In past decades, nearly all the major financial crises in developing countries occurred in sync with electoral cycles. In the 2000s, this situation began to change, with many emerging countries experiencing a “decoupling” of their financial and electoral cycles. Brazil’s recent election, held in October 2010, conforms to the new trend. While Dilma Rousseff, the newly elected president of Brazil, might have been too left-wing for many investors around the globe, her steady march to victory went hand in hand with rising Brazilian stocks (up by more than 20% since mid-2010) and currency (up by more than 10% against the dollar).
The relationship between finance and politics is obviously not new, nor should it be seen as exclusive to developing economies. The past is full of examples of extreme, critical junctures linking finance and politics. Some economic historians such as Niall Fergusson (2008) argue that the origins of major political events such as the French Revolution can be traced back to a stock market bubble caused by a convicted Scots murderer. Between 1927 and the early 2000s, the excess return in the US stock market was consistently higher under Democratic presidents than under Republicans, according to Santa-Clara and Valkanov (2003).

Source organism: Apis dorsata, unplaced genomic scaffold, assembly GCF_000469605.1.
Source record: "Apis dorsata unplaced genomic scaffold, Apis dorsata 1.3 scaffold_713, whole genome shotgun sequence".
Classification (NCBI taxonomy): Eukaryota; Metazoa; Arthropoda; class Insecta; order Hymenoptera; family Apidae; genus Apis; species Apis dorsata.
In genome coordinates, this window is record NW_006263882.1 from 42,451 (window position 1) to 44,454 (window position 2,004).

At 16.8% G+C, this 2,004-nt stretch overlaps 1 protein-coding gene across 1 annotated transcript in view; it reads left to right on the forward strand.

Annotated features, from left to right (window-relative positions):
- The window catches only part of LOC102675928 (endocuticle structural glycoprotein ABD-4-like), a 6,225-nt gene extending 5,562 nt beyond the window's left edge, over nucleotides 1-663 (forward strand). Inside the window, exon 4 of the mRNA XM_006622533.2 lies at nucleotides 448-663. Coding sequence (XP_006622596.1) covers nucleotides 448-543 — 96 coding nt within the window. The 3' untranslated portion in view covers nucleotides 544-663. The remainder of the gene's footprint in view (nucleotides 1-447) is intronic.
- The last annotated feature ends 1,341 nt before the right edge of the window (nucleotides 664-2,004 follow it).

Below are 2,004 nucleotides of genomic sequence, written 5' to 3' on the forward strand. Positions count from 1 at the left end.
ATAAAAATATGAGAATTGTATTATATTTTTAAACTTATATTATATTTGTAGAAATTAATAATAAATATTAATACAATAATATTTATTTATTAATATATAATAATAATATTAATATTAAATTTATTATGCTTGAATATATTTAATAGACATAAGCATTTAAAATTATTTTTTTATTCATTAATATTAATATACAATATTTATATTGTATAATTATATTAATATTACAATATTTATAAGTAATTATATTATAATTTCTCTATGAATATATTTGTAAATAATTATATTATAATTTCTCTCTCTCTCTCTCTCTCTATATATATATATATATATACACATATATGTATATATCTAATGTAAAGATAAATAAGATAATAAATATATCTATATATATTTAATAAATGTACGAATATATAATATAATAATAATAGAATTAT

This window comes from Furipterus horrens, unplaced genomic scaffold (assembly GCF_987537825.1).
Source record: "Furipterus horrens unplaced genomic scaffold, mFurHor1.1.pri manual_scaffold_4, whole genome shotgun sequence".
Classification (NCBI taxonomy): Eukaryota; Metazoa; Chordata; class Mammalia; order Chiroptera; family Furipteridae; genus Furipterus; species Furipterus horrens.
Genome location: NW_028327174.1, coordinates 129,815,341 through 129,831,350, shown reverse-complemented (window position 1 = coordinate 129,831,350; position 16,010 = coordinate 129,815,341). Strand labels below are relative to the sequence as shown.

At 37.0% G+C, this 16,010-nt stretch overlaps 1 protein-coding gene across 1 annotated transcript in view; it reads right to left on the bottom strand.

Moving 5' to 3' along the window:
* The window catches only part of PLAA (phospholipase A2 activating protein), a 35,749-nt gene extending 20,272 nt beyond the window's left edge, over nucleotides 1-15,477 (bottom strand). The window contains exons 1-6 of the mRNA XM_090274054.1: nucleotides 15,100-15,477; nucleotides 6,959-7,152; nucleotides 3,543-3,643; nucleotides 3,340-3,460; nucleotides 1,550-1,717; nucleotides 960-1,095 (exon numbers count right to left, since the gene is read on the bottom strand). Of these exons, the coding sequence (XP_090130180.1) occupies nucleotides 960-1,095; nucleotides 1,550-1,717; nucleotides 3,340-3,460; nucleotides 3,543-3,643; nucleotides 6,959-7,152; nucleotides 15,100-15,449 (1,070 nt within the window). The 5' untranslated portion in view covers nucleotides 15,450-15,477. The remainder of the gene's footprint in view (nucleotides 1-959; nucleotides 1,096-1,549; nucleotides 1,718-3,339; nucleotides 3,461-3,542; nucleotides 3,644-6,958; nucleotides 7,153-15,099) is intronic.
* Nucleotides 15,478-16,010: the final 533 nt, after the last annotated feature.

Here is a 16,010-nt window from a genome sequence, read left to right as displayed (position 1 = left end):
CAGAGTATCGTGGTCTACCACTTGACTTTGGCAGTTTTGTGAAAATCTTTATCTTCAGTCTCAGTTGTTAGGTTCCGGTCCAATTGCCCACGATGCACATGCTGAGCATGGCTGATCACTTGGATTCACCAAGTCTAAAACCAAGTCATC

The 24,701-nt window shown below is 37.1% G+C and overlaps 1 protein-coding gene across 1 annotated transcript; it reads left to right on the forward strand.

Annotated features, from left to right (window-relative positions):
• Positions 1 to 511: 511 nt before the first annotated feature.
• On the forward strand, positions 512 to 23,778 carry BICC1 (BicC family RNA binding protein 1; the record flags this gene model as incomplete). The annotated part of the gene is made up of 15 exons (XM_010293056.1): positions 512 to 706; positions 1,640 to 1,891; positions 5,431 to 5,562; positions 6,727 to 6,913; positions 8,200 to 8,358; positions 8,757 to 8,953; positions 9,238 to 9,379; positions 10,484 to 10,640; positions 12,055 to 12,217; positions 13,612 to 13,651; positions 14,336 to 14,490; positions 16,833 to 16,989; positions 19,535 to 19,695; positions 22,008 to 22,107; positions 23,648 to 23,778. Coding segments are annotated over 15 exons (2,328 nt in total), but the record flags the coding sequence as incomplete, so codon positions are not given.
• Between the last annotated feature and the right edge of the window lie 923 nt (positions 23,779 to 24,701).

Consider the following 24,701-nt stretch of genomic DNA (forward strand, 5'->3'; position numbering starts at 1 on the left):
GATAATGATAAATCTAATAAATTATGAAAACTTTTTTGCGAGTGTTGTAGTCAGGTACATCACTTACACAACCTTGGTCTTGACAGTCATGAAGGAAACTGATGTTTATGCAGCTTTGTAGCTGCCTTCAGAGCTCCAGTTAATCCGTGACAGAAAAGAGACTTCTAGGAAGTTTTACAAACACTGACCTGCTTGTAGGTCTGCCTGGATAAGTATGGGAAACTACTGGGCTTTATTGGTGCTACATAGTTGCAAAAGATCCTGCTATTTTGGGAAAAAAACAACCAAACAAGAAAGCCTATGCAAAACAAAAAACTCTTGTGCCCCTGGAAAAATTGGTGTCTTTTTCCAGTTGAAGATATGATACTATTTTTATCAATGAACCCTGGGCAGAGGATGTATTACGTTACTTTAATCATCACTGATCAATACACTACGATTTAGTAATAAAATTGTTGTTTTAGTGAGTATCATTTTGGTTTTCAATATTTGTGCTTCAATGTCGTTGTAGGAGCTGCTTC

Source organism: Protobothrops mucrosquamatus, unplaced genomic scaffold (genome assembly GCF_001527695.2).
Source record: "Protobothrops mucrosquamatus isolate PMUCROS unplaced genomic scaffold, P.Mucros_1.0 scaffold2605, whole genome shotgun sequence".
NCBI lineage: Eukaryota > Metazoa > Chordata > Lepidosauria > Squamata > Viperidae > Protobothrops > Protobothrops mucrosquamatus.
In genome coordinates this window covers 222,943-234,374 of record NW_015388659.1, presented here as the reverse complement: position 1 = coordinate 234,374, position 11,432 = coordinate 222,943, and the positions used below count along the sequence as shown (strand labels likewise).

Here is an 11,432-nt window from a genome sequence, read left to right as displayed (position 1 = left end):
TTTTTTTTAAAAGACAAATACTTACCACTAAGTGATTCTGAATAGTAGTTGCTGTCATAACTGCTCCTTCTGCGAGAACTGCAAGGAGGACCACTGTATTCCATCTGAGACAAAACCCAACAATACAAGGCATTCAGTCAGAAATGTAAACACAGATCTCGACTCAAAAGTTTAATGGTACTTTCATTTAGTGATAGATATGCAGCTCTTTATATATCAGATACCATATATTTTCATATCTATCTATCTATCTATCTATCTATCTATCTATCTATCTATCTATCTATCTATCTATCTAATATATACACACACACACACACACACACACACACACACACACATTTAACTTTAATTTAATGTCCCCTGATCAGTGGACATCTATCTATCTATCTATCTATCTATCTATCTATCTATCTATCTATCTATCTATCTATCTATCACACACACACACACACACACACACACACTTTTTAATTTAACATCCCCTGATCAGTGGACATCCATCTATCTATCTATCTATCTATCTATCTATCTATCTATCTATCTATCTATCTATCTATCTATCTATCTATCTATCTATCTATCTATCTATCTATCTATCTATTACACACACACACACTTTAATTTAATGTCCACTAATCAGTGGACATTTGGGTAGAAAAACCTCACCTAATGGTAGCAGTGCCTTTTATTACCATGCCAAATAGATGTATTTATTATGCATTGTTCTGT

The year 2010 thus far has also underlined how financial markets continue to be sensitive to political issues, in particular around election times. The sudden death of Néstor Kirchner, the former President of Argentina, in October 2010 is a recent reminder. Financial markets surged with bonds and stocks rallying massively after the news. On the day of the news, the MSCI Argentina index rose as much as 13% and shares in Galicia, the country’s biggest consumer lender, increased by more than 26% in New York.
The latest Greek crisis also underlines how much elections drive markets. In October 2009, the Greek Socialists won the general election, defeating the Conservatives who had been in power since March 2004. Some weeks later, the new government revised the 2009 deficit projection sharply upwards and in doing so they initiated a major financial meltdown that continues to send waves across Europe. The Greek turmoil prompted comparisons with Argentina who defaulted in the early 2000s during an election period.